Marc Ribot | Theater Critic's Choice | Chicago Reader

Marc Ribot 

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A dozen years ago, too many downtown New Yorkers, guitarists mainly, favored deliberately clunky timing. The exemplar of this tic was Lounge Lizard, Jazz Passenger, and Rootless Cosmopolitan Marc Ribot, who could stammer at the strings like a first-week student trying to line up a C chord--a way, perhaps, to distance self and scene from the usual studied, big-LP-collection eclecticism. Ribot has set the clunk aside to back Elvis Costello or Marianne Faithfull or to front Los Cubanos Postizos, but it's back on his new solo guitar outing, Saints (Atlantic), a collection of mostly covers ranging from "Go Down Moses" to "Happiness Is a Warm Gun." And it's never made more sense than it does here: a slick jazz whiz like Joe Pass could cover simultaneous melody, bass, and harmony chores more deftly than Ribot on 1930's "I'm Confessin' (That I Love You)," but the quaint material, elliptical runs, hesitations, and hints of stride bass all point to Thelonious Monk. Ribot still falls flat or strains himself sometimes, but it mostly works: he takes "St. James Infirmary" as a lurching march, piling gritty melody statements on top (his bends have never quite lost their garage accent), and on Ayler's "Saints," within seconds he suggests both Blind Willie Johnson's stark attack and Alessandro Alessandroni goosing Morricone. There and elsewhere he also gets a plump and springy resonator-guitar tone that's hard to resist. Love it when a hinky concept comes together. Friday, October 19, 8 PM, Old Town School of Folk Music, 4544 N. Lincoln; 773-728-6000.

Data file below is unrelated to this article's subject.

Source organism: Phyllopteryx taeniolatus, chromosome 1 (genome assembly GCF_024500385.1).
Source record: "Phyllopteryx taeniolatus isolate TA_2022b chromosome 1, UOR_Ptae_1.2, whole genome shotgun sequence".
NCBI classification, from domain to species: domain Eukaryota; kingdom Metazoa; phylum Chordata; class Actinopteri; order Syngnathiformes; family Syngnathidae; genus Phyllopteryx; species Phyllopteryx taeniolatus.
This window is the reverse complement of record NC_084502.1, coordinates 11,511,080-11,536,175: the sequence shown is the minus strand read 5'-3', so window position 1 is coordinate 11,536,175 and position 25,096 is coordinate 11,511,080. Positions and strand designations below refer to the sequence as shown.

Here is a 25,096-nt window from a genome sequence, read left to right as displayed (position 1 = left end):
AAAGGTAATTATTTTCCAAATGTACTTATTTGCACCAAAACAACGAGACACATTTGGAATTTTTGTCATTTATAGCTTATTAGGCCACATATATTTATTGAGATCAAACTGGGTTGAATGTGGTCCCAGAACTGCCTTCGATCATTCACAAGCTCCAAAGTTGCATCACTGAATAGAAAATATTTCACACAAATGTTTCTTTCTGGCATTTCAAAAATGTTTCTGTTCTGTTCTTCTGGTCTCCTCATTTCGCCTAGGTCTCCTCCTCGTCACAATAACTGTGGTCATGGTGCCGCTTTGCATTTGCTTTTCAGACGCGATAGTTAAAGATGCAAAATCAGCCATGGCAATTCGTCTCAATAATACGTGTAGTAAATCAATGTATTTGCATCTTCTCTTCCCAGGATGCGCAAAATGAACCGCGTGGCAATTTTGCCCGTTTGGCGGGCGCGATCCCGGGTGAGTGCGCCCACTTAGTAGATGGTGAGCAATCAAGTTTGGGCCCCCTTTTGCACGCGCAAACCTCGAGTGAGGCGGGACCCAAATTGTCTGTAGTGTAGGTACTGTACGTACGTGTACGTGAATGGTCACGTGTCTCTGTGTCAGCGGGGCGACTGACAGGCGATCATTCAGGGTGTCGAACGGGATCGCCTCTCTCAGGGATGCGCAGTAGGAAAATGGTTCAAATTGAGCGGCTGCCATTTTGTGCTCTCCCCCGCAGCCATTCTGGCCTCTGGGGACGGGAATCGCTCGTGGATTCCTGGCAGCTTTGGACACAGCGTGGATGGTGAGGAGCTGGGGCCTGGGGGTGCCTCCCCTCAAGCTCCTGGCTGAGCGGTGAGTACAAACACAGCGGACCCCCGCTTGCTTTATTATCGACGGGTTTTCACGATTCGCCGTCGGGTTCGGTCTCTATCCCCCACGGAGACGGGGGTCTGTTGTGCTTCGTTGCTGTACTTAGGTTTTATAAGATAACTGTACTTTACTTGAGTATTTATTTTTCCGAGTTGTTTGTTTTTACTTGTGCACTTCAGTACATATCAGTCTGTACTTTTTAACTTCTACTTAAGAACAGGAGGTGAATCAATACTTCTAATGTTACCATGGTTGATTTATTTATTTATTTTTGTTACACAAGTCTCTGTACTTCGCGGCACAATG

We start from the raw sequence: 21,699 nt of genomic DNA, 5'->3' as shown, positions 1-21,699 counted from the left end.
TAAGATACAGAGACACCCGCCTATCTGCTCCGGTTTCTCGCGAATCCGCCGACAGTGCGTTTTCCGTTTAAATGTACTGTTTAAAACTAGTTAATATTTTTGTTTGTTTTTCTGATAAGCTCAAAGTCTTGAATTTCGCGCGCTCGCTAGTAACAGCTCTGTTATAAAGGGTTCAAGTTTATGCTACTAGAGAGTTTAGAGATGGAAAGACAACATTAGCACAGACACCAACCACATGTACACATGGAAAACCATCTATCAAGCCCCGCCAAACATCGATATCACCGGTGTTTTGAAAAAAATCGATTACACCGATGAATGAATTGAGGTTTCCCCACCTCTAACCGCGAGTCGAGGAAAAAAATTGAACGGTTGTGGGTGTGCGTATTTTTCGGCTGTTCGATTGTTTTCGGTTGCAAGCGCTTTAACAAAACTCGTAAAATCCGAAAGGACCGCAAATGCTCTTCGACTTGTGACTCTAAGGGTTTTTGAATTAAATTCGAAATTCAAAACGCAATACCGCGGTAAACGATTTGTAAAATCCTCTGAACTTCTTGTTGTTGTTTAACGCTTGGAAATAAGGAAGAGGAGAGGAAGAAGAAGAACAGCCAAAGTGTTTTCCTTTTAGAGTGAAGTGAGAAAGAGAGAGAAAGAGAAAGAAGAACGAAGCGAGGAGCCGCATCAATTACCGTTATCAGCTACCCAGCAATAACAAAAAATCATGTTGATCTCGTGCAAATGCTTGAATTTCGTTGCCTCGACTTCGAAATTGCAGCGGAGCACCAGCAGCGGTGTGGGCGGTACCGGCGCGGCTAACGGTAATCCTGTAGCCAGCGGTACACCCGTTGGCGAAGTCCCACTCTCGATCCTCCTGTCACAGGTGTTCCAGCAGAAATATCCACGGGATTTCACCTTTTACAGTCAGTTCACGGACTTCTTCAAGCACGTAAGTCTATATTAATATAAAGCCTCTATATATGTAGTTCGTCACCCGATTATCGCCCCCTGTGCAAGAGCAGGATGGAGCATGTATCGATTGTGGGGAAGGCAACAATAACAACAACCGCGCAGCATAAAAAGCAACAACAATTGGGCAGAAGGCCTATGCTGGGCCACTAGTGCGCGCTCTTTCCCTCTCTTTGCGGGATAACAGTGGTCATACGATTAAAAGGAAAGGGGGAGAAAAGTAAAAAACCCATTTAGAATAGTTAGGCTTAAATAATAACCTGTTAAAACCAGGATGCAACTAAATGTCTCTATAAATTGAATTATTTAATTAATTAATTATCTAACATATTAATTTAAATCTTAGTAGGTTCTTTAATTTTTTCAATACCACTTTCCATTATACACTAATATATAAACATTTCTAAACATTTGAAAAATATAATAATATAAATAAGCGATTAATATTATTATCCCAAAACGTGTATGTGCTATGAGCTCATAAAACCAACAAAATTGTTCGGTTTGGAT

Art accompanying story in printed newspaper (not available in this archive): photo/Lisa Rinzler.

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